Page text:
One of the most important partner countries for Swedish aid has historically been Ethiopia; the country became Sweden’s first bilateral development cooperation partner in 1954, while Swedish development financing to Ethiopia remains significant to this day. This evaluation covers 60 years of Swedish development cooperation with Ethiopia, examining both the results and relevance of Swedish aid over the period.
In recent decades, Swedish aid to Ethiopia has focused on strengthening democracy, human rights and gender equality, and less on ‘traditional’ sectors of support such as rural development, agriculture and education. The authors find that the most important long-term results of Swedish aid can be found in rural development and education sectors, though interventions in democracy and human rights have served to strengthen civil society in Ethiopia.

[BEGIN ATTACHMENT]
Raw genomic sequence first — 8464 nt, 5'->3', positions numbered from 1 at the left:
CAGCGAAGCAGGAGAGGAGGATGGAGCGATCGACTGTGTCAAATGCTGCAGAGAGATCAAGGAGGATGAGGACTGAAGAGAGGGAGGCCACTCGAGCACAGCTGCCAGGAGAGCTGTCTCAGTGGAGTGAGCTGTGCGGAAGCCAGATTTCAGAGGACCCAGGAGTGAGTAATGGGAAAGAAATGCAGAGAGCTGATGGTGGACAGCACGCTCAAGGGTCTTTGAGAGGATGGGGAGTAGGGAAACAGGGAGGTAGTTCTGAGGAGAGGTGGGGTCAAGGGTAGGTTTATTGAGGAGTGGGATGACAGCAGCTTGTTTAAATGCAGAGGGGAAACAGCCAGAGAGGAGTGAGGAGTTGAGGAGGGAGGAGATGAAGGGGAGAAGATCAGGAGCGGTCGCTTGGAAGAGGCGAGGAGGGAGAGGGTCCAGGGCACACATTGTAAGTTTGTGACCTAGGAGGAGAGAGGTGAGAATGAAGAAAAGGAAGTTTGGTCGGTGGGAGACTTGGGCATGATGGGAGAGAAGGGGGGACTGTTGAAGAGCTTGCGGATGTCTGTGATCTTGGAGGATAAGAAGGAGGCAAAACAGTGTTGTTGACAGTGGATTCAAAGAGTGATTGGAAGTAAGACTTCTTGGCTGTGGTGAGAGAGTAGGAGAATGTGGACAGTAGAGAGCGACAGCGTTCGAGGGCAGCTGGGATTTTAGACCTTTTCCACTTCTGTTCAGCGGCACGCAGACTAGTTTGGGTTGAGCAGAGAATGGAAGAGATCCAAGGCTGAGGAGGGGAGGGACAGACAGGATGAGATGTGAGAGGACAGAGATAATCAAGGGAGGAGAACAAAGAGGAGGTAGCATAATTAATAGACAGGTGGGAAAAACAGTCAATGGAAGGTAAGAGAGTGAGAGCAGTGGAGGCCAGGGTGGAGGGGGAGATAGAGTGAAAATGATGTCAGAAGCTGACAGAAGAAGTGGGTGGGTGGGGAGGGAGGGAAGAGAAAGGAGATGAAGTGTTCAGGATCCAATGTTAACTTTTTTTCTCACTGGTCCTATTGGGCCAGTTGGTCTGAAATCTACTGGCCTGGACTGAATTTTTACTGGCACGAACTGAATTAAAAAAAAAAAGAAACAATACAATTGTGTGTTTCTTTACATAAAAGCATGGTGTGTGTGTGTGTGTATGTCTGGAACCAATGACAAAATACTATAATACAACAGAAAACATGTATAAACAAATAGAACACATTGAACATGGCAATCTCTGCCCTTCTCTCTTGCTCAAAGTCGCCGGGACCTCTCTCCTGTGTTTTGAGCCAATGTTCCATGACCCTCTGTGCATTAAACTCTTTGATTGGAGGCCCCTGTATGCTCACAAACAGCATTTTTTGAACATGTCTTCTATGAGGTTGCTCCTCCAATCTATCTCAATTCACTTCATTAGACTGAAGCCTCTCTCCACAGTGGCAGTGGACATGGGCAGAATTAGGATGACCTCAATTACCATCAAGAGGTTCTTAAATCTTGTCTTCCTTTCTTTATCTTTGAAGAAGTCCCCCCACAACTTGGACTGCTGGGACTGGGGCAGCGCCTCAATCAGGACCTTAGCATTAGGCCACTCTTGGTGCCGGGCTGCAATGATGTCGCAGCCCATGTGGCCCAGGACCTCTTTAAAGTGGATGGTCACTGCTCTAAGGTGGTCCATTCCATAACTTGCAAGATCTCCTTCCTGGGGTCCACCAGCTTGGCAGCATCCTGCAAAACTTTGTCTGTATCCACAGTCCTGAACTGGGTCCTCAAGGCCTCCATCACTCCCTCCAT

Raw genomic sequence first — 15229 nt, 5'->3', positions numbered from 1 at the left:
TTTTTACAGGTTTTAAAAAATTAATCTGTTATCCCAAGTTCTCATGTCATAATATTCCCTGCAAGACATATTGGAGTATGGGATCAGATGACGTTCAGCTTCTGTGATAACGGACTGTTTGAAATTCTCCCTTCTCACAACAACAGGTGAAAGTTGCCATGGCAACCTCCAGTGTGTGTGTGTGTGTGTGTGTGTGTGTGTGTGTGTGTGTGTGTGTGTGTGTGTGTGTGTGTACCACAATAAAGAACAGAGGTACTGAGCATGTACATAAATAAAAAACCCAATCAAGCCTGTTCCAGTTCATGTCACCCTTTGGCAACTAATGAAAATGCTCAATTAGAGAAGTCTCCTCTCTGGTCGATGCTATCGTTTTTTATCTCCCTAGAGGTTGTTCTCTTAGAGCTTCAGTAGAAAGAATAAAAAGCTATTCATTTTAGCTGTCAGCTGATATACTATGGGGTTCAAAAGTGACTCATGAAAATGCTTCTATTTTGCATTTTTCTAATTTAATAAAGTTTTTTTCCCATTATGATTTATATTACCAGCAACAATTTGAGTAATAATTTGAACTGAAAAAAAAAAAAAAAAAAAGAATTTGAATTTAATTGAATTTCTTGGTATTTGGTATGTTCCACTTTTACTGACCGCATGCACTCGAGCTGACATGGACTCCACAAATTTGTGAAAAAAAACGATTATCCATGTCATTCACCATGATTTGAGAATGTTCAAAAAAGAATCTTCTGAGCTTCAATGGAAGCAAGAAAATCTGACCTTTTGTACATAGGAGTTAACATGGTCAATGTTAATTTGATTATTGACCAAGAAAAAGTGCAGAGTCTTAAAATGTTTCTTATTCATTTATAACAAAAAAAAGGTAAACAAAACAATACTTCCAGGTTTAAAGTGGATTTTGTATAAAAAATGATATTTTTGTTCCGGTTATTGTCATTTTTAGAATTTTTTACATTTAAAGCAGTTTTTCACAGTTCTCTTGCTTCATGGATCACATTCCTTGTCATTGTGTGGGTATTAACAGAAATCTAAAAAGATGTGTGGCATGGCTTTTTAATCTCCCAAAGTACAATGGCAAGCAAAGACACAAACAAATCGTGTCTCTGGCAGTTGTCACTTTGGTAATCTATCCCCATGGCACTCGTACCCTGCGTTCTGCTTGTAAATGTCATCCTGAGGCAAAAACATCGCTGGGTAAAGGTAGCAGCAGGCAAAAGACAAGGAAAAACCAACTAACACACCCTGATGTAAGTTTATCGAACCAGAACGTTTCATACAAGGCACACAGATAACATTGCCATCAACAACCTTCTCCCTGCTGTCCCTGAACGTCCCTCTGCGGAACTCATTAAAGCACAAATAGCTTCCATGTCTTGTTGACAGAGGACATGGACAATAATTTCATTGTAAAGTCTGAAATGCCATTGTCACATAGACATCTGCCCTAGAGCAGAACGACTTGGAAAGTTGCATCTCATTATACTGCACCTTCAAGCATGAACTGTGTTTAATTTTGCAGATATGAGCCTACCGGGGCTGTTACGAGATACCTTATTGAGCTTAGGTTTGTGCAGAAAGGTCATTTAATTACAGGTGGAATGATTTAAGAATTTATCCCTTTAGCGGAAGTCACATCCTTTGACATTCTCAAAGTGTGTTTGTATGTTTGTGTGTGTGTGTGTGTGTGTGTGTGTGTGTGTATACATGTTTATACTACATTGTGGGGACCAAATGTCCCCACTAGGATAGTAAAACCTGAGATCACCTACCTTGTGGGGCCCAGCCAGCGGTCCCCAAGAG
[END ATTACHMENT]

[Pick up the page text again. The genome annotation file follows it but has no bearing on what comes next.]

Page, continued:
Key conclusions and recommendations include:
- Swedish aid to Ethiopia has been more stable than that of other donors, while Sweden has played a more active leadership role amongst donors to Ethiopia than would be suggested by the volume of its aid.
- Sida’s tradition of consulting stakeholders during the planning and execution of aid should be maintained and further developed.
- Compared to other top donors to Ethiopia, Sweden’s sectoral allocation was the most fragmented. There are both positive and negative sides effects of aid fragmentation at country level, which Sida should be mindful of.
- Parallel or overlapping aims can potentially result in goal conflict, such as that between poverty reduction and human rights, and criteria are needed for determining a hierarchy of priorities.
- Sweden’s experience in Ethiopia provides insight into aspects of the international aid architecture. These include emphasising partnership rather than conditionality, appreciating historical and long-term structural conditions, as well as pragmatism.